Lead authors, Dr Dunzhu Li and Dr Yunhong Shi, researchers at AMBER, CRANN and Trinity’s School of Engineering, said:
“We have to accept that plastics are pervasive in modern life, and that they release micro and nano plastics through everyday use. We don’t yet know the risks to human health of these tiny plastic particles, but we can develop behavioural and technological solutions and strategies to mitigate against their exposure.”

Dr Jing Jing Wang, Microplastics Group at AMBER and CRANN, said:
“While this research points to the role of plastic products as a direct source of microplastic the removal of microplastics from the environment and our water supplies remains a key future challenge. Our team will investigate specific mechanisms of micro and nano plastic release during food preparation in a host of different contexts. We want to develop appropriate technologies that will prevent plastics degrading and effective filtration technologies that will remove micro and nanoplastics from our environment for large scale water treatment and local distribution and use.”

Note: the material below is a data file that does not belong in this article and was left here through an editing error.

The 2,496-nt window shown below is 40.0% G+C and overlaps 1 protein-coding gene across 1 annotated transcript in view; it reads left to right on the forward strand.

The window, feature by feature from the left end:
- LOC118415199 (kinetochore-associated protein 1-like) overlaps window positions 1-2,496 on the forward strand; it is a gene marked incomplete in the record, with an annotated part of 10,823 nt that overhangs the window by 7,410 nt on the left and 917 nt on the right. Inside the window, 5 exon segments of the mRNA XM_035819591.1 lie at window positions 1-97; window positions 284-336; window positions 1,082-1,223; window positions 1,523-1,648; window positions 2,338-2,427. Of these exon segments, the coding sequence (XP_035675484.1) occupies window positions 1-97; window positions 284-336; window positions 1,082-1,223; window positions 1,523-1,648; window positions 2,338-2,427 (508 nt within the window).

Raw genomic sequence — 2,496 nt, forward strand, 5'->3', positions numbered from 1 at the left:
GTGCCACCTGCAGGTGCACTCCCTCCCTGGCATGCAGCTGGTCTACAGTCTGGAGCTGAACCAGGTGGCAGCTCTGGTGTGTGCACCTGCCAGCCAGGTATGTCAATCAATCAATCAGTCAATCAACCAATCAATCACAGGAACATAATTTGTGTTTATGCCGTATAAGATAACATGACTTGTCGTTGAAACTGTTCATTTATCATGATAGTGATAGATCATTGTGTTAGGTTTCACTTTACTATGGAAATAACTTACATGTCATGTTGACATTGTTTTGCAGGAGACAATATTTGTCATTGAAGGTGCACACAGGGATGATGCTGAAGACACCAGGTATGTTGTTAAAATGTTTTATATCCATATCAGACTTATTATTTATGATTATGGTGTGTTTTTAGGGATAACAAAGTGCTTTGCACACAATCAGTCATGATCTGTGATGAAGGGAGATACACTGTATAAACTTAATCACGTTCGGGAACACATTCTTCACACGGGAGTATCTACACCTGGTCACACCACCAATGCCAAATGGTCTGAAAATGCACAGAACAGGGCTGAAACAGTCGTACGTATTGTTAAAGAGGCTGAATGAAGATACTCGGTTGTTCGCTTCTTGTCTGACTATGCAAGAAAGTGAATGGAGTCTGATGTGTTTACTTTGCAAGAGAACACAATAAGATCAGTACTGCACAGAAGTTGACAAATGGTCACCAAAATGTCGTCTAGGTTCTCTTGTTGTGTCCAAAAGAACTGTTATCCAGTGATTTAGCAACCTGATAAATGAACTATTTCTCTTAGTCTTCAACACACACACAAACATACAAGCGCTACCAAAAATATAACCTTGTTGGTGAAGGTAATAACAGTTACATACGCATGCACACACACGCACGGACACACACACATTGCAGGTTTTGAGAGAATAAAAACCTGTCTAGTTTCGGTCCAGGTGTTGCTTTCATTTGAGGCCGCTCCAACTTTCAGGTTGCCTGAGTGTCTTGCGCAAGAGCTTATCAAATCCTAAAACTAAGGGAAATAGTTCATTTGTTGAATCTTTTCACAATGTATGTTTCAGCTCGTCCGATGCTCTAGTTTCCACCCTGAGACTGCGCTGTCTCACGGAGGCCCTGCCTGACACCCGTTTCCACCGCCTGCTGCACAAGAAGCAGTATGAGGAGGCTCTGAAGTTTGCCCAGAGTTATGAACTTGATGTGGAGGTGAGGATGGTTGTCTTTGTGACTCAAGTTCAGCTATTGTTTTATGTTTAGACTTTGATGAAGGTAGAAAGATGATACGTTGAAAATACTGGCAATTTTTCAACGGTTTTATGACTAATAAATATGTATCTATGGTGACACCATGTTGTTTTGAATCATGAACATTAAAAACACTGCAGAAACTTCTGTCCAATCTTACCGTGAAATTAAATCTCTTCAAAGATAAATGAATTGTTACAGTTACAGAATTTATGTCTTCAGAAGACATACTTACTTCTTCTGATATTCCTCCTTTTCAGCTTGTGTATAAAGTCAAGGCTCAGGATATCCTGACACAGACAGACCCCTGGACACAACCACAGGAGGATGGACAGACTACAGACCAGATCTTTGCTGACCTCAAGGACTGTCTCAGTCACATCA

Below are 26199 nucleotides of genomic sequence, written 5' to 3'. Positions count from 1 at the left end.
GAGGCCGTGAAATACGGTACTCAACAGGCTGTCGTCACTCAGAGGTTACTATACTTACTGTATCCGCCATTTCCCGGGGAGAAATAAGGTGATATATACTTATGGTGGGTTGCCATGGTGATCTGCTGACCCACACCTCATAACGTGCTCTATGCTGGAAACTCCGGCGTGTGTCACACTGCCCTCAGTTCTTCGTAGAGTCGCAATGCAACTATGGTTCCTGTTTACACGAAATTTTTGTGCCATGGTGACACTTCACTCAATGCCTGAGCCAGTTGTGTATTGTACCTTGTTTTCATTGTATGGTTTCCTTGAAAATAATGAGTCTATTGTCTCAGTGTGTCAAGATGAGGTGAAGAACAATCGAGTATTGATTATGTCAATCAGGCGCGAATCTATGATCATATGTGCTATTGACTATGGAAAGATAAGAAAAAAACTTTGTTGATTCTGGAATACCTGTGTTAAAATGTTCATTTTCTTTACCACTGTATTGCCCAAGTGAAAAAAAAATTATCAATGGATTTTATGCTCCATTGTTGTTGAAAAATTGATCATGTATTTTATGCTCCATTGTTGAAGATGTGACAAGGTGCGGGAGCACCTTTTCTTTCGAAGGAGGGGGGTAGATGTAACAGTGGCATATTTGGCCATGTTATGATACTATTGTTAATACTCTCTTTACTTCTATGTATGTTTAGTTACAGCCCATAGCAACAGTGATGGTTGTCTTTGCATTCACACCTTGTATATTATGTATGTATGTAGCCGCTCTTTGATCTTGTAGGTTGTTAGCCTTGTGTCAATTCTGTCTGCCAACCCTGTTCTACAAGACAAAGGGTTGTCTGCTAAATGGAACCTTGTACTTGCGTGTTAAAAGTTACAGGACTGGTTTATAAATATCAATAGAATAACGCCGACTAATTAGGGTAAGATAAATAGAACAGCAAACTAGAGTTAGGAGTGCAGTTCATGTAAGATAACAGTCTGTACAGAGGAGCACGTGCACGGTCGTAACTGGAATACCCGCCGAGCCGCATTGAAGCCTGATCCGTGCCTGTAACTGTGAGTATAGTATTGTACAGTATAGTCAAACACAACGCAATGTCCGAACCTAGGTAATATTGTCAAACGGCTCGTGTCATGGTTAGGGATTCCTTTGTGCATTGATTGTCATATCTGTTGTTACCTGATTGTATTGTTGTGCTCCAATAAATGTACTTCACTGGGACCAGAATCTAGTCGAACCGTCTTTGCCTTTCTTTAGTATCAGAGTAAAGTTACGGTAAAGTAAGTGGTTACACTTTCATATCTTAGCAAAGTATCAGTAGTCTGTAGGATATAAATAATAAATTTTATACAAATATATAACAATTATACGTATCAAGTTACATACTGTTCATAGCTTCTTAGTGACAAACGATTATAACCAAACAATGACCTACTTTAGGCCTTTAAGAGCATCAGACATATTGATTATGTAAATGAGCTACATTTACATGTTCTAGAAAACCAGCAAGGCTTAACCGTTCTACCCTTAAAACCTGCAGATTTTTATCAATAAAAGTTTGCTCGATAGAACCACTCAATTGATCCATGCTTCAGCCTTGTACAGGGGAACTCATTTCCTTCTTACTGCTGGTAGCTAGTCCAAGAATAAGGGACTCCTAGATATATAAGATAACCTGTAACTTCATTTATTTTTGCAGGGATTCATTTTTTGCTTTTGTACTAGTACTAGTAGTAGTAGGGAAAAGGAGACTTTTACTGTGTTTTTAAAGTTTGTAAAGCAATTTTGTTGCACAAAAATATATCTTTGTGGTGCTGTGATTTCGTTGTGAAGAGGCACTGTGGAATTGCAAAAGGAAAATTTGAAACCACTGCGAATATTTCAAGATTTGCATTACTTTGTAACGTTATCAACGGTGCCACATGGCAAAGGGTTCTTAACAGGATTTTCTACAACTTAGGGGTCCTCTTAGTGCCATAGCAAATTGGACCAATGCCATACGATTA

This work has been undertaken by the Microplastics Group led by Dr Jing Jing Wang at AMBER and CRANN, with internal collaboration from TrinityHaus and Trinity’s School of Engineering and School of Chemistry. This research was supported by Enterprise Ireland, Science Foundation Ireland, a School of Engineering Scholarship at Trinity, and the China Scholarship Council.

Trinity researchers awarded €550K to develop innovative nano and micro devices for consumer electronics, car manufacture and healthcare.